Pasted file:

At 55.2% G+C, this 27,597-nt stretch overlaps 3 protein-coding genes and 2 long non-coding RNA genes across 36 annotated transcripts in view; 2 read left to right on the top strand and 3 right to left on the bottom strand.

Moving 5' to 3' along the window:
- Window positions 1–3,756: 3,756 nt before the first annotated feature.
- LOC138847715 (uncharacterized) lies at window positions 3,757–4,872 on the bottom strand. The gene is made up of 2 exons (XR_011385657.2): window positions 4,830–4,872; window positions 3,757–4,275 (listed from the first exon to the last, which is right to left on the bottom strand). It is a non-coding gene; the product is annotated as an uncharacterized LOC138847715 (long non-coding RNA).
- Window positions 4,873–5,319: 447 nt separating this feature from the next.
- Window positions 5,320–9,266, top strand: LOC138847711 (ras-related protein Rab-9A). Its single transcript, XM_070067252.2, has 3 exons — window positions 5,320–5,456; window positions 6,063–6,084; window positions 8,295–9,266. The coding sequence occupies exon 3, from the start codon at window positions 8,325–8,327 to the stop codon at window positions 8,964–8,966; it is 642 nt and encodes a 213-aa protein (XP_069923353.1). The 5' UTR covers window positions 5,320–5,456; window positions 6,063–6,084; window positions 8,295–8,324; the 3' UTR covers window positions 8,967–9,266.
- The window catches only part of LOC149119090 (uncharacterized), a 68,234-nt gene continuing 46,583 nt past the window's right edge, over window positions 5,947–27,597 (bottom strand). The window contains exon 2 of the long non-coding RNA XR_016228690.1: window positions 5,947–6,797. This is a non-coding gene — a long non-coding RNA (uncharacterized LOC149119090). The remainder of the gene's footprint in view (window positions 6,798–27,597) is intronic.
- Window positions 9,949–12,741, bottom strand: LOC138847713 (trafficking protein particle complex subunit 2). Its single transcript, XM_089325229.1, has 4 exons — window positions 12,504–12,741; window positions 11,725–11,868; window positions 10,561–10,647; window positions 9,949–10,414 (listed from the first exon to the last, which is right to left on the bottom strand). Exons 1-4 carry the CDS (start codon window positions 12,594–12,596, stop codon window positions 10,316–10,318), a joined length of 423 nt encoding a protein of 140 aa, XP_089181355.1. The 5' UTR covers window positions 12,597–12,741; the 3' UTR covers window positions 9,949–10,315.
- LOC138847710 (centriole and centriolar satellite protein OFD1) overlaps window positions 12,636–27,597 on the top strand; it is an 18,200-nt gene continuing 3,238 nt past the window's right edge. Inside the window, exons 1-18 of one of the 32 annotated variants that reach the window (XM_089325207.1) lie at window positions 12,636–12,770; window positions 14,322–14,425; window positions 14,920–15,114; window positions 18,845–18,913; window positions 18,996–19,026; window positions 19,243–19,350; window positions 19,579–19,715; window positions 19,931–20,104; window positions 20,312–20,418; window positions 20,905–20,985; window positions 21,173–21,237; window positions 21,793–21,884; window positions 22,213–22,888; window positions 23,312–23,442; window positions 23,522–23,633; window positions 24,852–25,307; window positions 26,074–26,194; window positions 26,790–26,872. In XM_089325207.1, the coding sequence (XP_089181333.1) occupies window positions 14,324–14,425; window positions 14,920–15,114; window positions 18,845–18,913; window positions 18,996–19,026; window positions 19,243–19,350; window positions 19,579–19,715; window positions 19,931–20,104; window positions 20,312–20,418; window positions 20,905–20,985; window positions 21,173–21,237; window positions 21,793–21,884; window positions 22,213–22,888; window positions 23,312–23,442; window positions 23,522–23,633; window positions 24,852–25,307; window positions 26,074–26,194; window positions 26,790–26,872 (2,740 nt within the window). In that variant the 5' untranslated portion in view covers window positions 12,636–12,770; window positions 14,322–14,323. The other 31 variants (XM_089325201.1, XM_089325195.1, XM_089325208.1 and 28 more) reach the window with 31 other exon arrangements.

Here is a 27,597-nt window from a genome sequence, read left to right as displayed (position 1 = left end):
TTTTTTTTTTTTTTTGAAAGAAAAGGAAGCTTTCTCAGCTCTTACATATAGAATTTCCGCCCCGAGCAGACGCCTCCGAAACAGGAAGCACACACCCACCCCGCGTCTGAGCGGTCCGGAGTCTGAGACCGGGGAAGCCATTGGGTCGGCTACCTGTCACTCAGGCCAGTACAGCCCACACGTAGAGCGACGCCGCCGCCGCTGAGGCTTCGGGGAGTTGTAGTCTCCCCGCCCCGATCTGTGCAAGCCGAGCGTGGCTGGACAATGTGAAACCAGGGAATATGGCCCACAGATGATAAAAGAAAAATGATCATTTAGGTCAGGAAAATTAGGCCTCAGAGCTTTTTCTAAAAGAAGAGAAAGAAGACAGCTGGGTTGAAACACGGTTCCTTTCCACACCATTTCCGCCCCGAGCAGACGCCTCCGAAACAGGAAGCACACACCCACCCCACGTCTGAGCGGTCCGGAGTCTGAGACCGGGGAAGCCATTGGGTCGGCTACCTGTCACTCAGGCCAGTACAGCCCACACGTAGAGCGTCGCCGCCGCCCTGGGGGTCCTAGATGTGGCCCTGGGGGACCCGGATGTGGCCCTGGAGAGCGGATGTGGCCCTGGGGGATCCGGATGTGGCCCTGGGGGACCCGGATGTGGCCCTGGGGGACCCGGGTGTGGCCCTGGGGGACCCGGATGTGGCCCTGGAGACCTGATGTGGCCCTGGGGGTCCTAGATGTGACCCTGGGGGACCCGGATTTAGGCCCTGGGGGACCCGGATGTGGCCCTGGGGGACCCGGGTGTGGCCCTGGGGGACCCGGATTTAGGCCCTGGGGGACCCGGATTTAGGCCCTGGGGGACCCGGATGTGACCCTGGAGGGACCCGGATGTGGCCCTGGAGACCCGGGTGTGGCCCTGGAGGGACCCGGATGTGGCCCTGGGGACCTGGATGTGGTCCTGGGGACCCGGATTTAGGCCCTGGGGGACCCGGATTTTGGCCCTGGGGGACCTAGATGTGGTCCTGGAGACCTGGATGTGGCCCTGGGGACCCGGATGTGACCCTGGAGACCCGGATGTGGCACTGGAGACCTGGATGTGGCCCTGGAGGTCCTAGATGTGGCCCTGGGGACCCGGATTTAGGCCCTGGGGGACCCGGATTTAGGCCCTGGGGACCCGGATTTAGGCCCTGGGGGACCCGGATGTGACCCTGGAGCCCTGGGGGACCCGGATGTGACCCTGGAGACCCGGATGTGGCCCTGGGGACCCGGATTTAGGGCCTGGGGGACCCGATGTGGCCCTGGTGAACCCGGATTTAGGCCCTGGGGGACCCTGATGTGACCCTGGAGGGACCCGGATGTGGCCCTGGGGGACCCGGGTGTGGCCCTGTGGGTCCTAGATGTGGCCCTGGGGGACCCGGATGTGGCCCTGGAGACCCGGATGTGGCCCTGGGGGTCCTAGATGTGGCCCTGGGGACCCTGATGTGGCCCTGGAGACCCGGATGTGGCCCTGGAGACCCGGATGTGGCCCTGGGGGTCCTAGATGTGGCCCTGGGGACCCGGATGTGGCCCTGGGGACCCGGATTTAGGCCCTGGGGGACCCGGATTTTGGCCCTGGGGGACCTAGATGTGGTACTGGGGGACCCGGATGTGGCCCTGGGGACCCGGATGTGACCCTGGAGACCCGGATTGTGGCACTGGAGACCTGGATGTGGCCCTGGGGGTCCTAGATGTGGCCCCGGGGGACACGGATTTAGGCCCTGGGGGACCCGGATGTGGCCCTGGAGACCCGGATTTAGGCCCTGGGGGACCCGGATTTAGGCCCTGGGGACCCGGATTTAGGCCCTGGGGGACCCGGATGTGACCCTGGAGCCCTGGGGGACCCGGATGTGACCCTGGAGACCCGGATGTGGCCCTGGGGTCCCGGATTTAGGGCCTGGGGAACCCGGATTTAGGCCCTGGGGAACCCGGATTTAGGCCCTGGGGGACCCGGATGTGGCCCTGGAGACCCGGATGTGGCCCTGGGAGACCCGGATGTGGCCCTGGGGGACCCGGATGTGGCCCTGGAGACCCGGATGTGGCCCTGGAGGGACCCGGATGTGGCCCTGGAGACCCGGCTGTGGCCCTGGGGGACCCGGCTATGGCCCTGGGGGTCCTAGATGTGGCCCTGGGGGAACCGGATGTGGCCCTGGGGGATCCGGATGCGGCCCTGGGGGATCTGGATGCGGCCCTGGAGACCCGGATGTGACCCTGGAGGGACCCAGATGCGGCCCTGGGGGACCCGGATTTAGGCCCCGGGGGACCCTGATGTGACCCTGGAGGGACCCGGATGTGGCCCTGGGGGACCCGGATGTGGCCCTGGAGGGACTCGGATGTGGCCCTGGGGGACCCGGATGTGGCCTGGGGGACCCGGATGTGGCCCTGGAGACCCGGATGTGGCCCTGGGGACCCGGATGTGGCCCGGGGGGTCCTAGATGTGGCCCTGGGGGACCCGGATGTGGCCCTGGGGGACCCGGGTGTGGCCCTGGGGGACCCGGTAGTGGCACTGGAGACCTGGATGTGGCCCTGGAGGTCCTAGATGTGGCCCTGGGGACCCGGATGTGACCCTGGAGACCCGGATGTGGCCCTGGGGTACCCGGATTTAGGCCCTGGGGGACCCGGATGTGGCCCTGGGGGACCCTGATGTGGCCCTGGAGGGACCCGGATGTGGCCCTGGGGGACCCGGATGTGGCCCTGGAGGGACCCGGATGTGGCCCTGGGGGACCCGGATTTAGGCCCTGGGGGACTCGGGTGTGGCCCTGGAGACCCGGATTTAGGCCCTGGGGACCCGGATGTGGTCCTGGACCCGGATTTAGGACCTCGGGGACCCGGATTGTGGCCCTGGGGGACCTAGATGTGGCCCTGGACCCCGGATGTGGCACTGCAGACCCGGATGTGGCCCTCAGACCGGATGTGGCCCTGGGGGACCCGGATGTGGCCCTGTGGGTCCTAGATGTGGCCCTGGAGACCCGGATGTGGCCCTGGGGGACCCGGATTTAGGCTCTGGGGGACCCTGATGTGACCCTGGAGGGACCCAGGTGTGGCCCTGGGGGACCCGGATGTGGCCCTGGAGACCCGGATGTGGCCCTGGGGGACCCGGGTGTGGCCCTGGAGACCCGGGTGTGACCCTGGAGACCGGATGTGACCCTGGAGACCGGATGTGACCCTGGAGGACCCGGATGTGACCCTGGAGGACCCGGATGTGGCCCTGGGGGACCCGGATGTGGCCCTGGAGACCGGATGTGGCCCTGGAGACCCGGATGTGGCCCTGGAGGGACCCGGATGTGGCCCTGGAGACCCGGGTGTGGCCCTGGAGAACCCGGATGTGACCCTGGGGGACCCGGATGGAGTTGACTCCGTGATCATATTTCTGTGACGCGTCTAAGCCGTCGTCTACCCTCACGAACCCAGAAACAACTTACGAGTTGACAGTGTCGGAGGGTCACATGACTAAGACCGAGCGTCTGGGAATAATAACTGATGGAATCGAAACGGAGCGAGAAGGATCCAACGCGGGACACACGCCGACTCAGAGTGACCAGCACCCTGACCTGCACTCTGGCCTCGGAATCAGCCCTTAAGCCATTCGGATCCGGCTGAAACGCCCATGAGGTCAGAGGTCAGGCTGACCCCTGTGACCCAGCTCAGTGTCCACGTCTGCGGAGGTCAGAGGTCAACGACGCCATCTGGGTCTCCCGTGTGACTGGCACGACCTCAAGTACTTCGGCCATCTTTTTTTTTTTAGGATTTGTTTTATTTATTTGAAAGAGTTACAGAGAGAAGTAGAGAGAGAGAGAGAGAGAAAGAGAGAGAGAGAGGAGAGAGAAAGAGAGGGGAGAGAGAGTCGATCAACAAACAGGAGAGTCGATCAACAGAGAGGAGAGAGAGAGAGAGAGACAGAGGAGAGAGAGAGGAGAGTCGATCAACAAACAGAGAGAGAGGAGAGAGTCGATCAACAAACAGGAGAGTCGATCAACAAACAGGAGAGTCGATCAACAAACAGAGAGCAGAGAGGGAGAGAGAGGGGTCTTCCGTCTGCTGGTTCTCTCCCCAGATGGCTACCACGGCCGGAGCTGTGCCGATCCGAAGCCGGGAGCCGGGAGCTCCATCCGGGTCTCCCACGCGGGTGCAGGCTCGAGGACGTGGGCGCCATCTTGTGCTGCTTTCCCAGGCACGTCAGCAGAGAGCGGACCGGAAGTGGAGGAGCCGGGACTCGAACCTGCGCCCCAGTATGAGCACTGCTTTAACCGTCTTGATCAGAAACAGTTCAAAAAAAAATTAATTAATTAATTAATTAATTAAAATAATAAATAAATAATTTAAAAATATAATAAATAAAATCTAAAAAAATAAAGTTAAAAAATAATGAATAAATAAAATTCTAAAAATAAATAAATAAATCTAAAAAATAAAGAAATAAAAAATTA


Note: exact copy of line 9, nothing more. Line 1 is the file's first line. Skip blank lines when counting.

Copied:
- LOC138847710 (centriole and centriolar satellite protein OFD1) overlaps window positions 12,636–27,597 on the top strand; it is an 18,200-nt gene continuing 3,238 nt past the window's right edge. Inside the window, exons 1-18 of one of the 32 annotated variants that reach the window (XM_089325207.1) lie at window positions 12,636–12,770; window positions 14,322–14,425; window positions 14,920–15,114; window positions 18,845–18,913; window positions 18,996–19,026; window positions 19,243–19,350; window positions 19,579–19,715; window positions 19,931–20,104; window positions 20,312–20,418; window positions 20,905–20,985; window positions 21,173–21,237; window positions 21,793–21,884; window positions 22,213–22,888; window positions 23,312–23,442; window positions 23,522–23,633; window positions 24,852–25,307; window positions 26,074–26,194; window positions 26,790–26,872. In XM_089325207.1, the coding sequence (XP_089181333.1) occupies window positions 14,324–14,425; window positions 14,920–15,114; window positions 18,845–18,913; window positions 18,996–19,026; window positions 19,243–19,350; window positions 19,579–19,715; window positions 19,931–20,104; window positions 20,312–20,418; window positions 20,905–20,985; window positions 21,173–21,237; window positions 21,793–21,884; window positions 22,213–22,888; window positions 23,312–23,442; window positions 23,522–23,633; window positions 24,852–25,307; window positions 26,074–26,194; window positions 26,790–26,872 (2,740 nt within the window). In that variant the 5' untranslated portion in view covers window positions 12,636–12,770; window positions 14,322–14,323. The other 31 variants (XM_089325201.1, XM_089325195.1, XM_089325208.1 and 28 more) reach the window with 31 other exon arrangements.